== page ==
Story at a glance
- Online wellness guide Innerbody Research recently conducted a survey of over 1,000 sexually active adults across four generations to note differences in practice and opinions.
- Survey crafters found that men in Generation Z are far more likely to be willing to try an oral contraceptive compared to other generations.
- This increased willingness could be due in part to the influence of Generation Z women, many of whom identify as feminists.
Generation Z has some different thoughts on safe sex compared to older Americans.
In a new report published by Innerbody Research, 81 percent of Generation Z men said they would be willing to try oral contraception.
The online wellness guide called Gen Z’s willingness to try a birth control pill “impressive” compared to older generations. In the same survey, only 65 percent of millennial men, 64 percent of boomer men and 58 percent of Gen X men said they would be willing to try taking a pill to prevent unwanted pregnancy.
“It’s good to see a generation of men willing to share the responsibility, though perhaps not entirely surprising since many of their peers — Gen Z women — are vocal feminists,” the report states.
“From a cultural standpoint, Gen Z women worldwide often embrace feminism and see the power of activism. Those active voices register with the men of Gen Z as well,” the report continues. “Young women are standing up for themselves, including in areas such as birth control, and perhaps young men are hearing their message and seen them as equals.”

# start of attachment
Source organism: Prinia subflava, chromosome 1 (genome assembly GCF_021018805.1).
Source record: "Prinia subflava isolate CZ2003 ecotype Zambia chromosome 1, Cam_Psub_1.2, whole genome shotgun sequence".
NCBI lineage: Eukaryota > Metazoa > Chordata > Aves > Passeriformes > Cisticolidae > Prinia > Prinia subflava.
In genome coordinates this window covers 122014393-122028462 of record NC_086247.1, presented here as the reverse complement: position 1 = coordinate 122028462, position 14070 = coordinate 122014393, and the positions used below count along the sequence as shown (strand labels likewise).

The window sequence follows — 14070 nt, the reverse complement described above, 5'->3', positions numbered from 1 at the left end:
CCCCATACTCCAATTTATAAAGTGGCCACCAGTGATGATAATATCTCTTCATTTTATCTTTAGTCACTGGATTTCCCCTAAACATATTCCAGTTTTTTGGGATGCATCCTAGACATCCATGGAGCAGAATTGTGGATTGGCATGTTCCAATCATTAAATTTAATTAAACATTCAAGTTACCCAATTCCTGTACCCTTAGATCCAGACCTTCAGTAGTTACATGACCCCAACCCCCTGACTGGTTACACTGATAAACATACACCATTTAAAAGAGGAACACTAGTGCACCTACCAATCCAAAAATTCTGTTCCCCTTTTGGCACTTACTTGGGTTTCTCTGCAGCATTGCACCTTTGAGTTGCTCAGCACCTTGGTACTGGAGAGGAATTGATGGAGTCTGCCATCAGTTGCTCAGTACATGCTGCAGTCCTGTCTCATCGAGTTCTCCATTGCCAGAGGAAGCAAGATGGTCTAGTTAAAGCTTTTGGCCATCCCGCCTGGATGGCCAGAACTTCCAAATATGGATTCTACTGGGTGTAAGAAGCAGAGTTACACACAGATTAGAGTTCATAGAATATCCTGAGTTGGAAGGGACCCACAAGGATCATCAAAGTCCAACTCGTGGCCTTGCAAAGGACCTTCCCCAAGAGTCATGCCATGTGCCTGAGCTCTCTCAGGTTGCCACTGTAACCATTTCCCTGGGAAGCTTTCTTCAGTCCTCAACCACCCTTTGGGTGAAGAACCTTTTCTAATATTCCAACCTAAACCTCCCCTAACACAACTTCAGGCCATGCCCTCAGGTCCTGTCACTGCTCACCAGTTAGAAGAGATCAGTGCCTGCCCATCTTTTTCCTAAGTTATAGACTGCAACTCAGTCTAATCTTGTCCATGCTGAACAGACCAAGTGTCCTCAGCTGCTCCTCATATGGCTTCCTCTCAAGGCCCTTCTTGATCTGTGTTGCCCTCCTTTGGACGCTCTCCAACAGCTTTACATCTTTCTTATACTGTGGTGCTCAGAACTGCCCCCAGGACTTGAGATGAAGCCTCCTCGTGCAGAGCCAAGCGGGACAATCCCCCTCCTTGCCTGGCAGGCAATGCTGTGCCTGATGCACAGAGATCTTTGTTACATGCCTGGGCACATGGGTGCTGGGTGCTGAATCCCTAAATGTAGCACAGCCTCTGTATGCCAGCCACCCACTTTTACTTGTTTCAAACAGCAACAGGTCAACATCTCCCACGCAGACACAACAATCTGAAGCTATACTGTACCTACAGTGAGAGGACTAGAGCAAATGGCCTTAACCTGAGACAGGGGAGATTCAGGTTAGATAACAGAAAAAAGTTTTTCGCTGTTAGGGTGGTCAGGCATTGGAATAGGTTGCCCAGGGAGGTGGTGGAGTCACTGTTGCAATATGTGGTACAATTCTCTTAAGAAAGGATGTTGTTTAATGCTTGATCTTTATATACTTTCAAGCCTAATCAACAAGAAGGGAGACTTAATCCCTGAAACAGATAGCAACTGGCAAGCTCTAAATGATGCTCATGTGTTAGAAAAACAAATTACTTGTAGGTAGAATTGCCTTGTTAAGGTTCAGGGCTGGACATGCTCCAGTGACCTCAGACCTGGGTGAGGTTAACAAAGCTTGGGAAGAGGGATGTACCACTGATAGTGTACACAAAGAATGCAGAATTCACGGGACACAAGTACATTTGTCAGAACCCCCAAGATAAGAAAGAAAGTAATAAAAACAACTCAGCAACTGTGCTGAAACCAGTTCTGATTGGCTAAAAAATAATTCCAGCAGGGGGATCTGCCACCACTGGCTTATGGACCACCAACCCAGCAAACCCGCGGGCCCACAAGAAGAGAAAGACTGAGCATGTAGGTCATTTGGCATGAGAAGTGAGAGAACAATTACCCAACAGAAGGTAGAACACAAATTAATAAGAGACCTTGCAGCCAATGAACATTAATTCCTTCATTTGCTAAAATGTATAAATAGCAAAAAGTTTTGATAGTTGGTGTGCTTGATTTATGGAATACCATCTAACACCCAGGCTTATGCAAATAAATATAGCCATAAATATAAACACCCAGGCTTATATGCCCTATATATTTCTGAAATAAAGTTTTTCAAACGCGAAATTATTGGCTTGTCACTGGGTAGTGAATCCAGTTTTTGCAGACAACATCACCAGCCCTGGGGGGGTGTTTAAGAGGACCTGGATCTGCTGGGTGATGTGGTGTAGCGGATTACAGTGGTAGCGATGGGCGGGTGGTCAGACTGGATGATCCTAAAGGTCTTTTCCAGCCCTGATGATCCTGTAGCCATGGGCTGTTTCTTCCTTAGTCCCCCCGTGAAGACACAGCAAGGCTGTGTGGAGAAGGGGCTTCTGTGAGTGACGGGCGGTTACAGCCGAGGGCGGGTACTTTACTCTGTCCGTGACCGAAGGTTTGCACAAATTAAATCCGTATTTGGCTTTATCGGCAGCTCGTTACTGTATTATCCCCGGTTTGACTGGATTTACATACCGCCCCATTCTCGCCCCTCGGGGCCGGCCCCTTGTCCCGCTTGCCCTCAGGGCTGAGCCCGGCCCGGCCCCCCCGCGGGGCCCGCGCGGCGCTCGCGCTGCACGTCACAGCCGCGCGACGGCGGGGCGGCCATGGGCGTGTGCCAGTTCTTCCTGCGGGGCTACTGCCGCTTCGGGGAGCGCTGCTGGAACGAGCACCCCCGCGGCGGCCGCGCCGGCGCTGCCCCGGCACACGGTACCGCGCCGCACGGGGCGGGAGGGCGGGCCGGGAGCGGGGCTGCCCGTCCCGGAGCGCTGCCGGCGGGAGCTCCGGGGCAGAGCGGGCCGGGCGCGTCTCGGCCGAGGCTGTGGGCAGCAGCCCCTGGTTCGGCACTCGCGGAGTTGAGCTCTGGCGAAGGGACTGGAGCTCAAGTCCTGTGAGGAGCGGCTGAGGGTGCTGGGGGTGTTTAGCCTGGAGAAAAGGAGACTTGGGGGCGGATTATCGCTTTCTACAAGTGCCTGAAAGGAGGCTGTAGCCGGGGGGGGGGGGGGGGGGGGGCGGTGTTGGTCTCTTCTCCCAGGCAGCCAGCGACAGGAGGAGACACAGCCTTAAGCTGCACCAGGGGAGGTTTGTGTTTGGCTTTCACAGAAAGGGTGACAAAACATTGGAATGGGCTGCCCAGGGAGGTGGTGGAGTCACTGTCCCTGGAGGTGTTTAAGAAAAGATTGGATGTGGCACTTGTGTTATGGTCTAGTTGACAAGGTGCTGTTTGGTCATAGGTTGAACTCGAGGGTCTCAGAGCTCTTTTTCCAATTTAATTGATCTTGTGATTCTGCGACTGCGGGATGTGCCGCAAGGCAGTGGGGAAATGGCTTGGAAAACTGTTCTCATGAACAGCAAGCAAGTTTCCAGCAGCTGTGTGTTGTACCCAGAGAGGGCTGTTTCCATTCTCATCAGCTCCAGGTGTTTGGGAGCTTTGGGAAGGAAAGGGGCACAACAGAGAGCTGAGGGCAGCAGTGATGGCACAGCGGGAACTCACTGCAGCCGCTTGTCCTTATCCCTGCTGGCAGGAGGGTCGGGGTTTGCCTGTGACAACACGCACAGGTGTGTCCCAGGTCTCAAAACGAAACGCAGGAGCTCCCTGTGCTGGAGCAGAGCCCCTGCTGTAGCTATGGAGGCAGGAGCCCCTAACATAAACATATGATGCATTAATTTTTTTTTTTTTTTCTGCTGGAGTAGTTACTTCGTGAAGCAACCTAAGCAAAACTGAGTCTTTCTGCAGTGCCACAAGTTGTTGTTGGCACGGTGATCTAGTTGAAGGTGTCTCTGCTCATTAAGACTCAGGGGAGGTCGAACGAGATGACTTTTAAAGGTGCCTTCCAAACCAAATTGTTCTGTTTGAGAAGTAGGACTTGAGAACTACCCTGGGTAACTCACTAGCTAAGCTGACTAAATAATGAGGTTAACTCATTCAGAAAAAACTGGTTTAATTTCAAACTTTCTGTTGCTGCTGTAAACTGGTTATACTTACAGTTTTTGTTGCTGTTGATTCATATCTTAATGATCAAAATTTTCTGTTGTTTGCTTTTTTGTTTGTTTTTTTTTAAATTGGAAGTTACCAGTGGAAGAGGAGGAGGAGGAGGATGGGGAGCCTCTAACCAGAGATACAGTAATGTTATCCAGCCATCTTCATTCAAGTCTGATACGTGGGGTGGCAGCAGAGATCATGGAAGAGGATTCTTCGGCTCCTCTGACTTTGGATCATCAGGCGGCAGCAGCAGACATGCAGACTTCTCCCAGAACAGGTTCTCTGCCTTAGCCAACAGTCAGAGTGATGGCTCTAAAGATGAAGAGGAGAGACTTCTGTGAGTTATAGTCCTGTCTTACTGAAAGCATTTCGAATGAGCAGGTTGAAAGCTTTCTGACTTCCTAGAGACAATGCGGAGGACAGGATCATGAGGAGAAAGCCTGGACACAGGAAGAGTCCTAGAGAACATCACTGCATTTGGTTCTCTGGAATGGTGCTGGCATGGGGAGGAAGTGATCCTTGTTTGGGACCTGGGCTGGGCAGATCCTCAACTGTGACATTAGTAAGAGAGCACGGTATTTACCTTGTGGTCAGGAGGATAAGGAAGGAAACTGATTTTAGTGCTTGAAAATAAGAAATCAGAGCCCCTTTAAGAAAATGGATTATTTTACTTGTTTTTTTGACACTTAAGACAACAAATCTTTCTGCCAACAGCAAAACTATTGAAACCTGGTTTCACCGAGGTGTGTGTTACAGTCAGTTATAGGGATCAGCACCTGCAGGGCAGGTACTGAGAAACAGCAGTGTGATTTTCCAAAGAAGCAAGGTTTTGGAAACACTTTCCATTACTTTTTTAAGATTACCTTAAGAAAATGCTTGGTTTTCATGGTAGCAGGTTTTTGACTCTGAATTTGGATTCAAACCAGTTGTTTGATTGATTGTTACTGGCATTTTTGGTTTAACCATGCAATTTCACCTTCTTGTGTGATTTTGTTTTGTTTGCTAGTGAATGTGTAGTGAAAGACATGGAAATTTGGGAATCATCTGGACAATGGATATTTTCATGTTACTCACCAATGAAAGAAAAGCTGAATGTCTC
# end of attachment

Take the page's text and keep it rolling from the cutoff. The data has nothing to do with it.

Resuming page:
Report crafters surveyed more than 1,000 people who claimed to be sexually active over the past 12 months. Of the survey respondents, 51 percent of them were men and 49 percent were women, and all four generations were equally represented.
Although scientists have been trying for years to craft a male birth control pill, there still isn’t one on the market. Researchers at the University of Minnesota recently might have gotten one step closer to actually having one reach human clinical trials.
A team of researchers led by Professor Gunda Georg have shown that their chemical compound has been effective at reducing sperm motility in rats, but there is still a long way to go before it will be available at pharmacies.
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